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Neuroglobin Genetic Polymorphisms and Their Relationship to Functional Outcomes Following Traumatic Brain Injury

Chuang, Pei-Ying (2008) Neuroglobin Genetic Polymorphisms and Their Relationship to Functional Outcomes Following Traumatic Brain Injury. Doctoral Dissertation, University of Pittsburgh. (Unpublished)

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BACKGROUND: Neuroglobin (Ngb) is a protein that increases oxygen availability in ischemic neuronal tissues, but whether Ngb gene variants contribute to patient outcomes is unknown. PURPOSE: To identify functional or non-functional variants in the Ngb gene in severe traumatic brain injury (TBI) patients and determine whether variants impact patients' injury severity and functional outcomes. Specific Aims: To identify Ngb variants (present/absent) in DNA extracted from the cerebral spinal fluid and blood of patients with severe TBI, and then: 1) determine the variant frequencies, 2) determine demographic and clinical patient characteristics based on Ngb variants, 3) determine the relationship between the variants and TBI severity as measured by admission Glasgow Coma Scale (GCS), and 4) determine differences in functional outcomes (Glasgow Outcome Scale [GOS]) at 3,6,12, and 24 months post TBI based on Ngb variants.METHODS: Prospective, descriptive, comparative design using DNA collected (NIH NR04801 and NS30318) from 196 Caucasian subjects (non-Caucasians excluded to eliminate confounding from ancestry). We generated Ngb genotype data for 2 tagging single nucleotide polymorphism (SNP) variants (captures all of Ngb's genetic variation) using TaqMan PCR technology. Data analysis: independent t-tests; Fisher Exact, Pearson's Chi-square, Exact tests; logistic and linear regression. RESULTS: For Ngb SNP1, 36.3% were CC/CT (non-wild typed or present variant [SNP1 Vpresent]), and 62.2% were TT (wild typed or absent variant [SNP1 Vabsent]). For Ngb SNP2, only 6.6% were TT/GT (SNP2 Vpresent), whereas 91.3% were GG (SNP2 Vabsent). There was no significant relationship between variants of SNP1 or SNP2 and either demographic or clinical characteristics. There was a trend toward significance between SNP1 Vabsent and better GCS (p = 0.061), but not between SNP2 variants and GCS (p = 0.109). Subjects with good outcome by GOS were more likely to be SNP1 Vabsent at 3, 6, 12, and 24 months (p = 0.023; p = 0.01; p = 0.002; p = 0.035 respectively). No significant relationship was found between SNP2 and GOS at any time point. Using logistic and linear regression controlling for age, gender, and GCS, SNP1 Vpresent was significantly associated with poorer GOS at 12 months (p = 0.028) only; SNP2 showed no significance in regression analysis. CONCLUSION: SNP1 Vabsent TBI patients were more likely to have good outcomes, whereas genetic variants of SNP2 did not impact outcomes; possibly because Ngb SNP1 Vabsent affects the quantity or quality of Ngb in severe TBI, producing better outcomes.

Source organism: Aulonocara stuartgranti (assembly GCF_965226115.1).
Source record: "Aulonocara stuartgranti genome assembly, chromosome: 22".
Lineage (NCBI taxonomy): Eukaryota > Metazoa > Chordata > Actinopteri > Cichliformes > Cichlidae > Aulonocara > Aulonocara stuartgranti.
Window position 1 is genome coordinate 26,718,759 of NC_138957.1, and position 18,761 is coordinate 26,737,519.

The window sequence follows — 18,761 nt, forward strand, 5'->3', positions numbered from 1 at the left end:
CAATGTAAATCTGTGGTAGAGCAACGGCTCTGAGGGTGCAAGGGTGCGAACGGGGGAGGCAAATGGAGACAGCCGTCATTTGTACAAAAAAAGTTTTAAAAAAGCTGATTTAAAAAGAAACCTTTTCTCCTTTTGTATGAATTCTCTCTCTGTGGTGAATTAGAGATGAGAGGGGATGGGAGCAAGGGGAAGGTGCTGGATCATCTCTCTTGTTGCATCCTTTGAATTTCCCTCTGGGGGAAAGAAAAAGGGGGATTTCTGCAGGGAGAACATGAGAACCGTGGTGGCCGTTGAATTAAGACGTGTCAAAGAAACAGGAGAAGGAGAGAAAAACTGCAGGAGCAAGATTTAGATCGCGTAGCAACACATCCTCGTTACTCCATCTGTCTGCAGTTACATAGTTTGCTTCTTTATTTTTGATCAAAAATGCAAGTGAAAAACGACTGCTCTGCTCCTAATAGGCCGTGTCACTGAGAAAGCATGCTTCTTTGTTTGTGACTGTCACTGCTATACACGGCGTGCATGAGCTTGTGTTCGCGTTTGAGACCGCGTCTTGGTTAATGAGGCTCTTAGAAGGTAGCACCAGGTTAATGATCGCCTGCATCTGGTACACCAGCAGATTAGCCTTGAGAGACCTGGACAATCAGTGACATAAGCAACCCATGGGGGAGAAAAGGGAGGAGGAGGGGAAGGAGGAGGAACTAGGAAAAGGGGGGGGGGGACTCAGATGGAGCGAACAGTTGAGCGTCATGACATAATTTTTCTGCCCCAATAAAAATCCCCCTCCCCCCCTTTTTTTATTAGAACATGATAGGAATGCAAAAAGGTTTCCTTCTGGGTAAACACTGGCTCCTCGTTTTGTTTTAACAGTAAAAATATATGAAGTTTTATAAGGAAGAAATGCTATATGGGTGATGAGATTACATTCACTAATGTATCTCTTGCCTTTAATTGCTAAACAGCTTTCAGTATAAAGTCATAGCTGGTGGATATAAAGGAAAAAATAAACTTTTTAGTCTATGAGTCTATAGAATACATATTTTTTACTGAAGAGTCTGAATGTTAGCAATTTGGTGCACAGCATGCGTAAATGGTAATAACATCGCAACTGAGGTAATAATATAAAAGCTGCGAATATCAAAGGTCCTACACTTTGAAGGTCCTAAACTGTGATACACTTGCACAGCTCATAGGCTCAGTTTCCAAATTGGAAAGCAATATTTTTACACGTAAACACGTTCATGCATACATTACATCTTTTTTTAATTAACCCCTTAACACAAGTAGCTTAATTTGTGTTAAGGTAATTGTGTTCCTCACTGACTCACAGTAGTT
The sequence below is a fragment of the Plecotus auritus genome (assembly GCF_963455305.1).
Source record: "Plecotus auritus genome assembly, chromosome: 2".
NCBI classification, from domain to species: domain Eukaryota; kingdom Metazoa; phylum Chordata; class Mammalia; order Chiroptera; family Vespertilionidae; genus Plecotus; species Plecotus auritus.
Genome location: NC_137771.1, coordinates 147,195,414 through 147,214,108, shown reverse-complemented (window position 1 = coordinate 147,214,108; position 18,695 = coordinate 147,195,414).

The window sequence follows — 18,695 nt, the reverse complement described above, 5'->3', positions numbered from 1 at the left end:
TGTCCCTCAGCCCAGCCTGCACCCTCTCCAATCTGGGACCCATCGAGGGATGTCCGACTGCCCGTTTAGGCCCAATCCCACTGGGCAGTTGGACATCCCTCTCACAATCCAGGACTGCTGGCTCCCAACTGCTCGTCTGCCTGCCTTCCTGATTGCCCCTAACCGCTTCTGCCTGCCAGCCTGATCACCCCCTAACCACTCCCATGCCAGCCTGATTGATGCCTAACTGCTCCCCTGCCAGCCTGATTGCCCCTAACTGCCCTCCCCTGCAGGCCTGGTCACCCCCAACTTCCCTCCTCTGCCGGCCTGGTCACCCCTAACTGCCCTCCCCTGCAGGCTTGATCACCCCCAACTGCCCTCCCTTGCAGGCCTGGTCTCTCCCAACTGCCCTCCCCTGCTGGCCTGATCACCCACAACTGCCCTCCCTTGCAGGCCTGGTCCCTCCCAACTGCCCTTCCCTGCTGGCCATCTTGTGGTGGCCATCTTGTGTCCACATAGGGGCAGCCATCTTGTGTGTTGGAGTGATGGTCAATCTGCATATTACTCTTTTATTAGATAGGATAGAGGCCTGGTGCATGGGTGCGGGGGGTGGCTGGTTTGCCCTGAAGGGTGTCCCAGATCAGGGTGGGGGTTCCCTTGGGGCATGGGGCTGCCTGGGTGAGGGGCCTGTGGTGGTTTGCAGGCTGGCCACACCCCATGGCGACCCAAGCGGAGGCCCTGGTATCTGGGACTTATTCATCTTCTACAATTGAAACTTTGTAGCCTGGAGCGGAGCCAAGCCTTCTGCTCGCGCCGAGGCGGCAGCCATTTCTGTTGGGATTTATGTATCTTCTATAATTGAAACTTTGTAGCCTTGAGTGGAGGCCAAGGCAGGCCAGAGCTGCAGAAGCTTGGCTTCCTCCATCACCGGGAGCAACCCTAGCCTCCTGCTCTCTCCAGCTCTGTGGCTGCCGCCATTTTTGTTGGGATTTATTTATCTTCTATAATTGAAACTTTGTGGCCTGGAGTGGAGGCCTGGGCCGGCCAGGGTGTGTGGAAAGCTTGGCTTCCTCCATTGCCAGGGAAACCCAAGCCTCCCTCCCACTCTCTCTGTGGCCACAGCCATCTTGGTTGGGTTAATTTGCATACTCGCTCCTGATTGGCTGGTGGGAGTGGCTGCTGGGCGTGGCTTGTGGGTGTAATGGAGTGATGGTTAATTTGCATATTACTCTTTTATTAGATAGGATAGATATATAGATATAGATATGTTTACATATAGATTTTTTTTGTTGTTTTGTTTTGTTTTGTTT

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Item Type: University of Pittsburgh ETD
Status: Unpublished
CreatorsEmailPitt UsernameORCID
ETD Committee:
TitleMemberEmail AddressPitt UsernameORCID
Committee ChairHravnak, Marilynmhra@pitt.eduMHRA
Committee MemberRen, Dianxudir8@pitt.eduDIR8
Committee MemberPoloyac, Samuelpoloyac@pitt.eduPOLOYAC
Committee MemberAlexander, Sheila Annsalexand@pitt.eduSALEXAND
Committee MemberConley, Yvetteyconley@pitt.eduYCONLEY
Date: 2 September 2008
Date Type: Completion
Defense Date: 30 May 2008
Approval Date: 2 September 2008
Submission Date: 2 September 2008
Access Restriction: 5 year -- Restrict access to University of Pittsburgh for a period of 5 years.
Institution: University of Pittsburgh
Schools and Programs: School of Nursing > Nursing
Degree: PhD - Doctor of Philosophy
Thesis Type: Doctoral Dissertation
Refereed: Yes
Uncontrolled Keywords: neuroglobin; outcome; traumatic brain injury
Other ID:, etd-09022008-080059
Date Deposited: 10 Nov 2011 20:01
Last Modified: 15 Nov 2016 13:50


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